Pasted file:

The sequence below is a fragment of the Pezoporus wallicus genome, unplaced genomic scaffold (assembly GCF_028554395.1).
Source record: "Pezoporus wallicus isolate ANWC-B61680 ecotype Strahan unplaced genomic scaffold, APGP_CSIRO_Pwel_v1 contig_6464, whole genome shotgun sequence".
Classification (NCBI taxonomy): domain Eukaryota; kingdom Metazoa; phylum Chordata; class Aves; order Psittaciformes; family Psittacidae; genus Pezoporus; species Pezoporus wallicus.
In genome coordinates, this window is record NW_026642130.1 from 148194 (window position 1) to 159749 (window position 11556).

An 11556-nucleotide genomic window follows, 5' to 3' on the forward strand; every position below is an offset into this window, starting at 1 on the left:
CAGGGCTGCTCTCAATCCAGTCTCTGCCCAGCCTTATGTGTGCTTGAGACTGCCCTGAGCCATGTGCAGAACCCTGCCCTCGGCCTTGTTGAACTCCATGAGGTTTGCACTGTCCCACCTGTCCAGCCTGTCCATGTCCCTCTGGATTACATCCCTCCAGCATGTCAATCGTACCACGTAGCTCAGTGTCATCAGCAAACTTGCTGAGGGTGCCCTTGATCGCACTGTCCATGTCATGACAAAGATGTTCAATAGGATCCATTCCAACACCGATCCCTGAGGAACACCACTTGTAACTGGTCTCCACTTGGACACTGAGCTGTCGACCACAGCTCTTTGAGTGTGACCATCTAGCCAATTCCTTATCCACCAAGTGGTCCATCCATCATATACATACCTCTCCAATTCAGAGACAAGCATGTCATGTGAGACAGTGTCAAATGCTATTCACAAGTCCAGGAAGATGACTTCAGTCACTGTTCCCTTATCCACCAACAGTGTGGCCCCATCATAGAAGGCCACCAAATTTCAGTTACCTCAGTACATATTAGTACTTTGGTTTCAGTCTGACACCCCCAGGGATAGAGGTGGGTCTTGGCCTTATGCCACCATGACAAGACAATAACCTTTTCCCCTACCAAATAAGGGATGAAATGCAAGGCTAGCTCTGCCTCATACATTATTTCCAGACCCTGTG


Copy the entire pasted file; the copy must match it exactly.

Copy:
The sequence below is a fragment of the Pezoporus wallicus genome, unplaced genomic scaffold (assembly GCF_028554395.1).
Source record: "Pezoporus wallicus isolate ANWC-B61680 ecotype Strahan unplaced genomic scaffold, APGP_CSIRO_Pwel_v1 contig_6464, whole genome shotgun sequence".
Classification (NCBI taxonomy): domain Eukaryota; kingdom Metazoa; phylum Chordata; class Aves; order Psittaciformes; family Psittacidae; genus Pezoporus; species Pezoporus wallicus.
In genome coordinates, this window is record NW_026642130.1 from 148194 (window position 1) to 159749 (window position 11556).

An 11556-nucleotide genomic window follows, 5' to 3' on the forward strand; every position below is an offset into this window, starting at 1 on the left:
CAGGGCTGCTCTCAATCCAGTCTCTGCCCAGCCTTATGTGTGCTTGAGACTGCCCTGAGCCATGTGCAGAACCCTGCCCTCGGCCTTGTTGAACTCCATGAGGTTTGCACTGTCCCACCTGTCCAGCCTGTCCATGTCCCTCTGGATTACATCCCTCCAGCATGTCAATCGTACCACGTAGCTCAGTGTCATCAGCAAACTTGCTGAGGGTGCCCTTGATCGCACTGTCCATGTCATGACAAAGATGTTCAATAGGATCCATTCCAACACCGATCCCTGAGGAACACCACTTGTAACTGGTCTCCACTTGGACACTGAGCTGTCGACCACAGCTCTTTGAGTGTGACCATCTAGCCAATTCCTTATCCACCAAGTGGTCCATCCATCATATACATACCTCTCCAATTCAGAGACAAGCATGTCATGTGAGACAGTGTCAAATGCTATTCACAAGTCCAGGAAGATGACTTCAGTCACTGTTCCCTTATCCACCAACAGTGTGGCCCCATCATAGAAGGCCACCAAATTTCAGTTACCTCAGTACATATTAGTACTTTGGTTTCAGTCTGACACCCCCAGGGATAGAGGTGGGTCTTGGCCTTATGCCACCATGACAAGACAATAACCTTTTCCCCTACCAAATAAGGGATGAAATGCAAGGCTAGCTCTGCCTCATACATTATTTCCAGACCCTGTG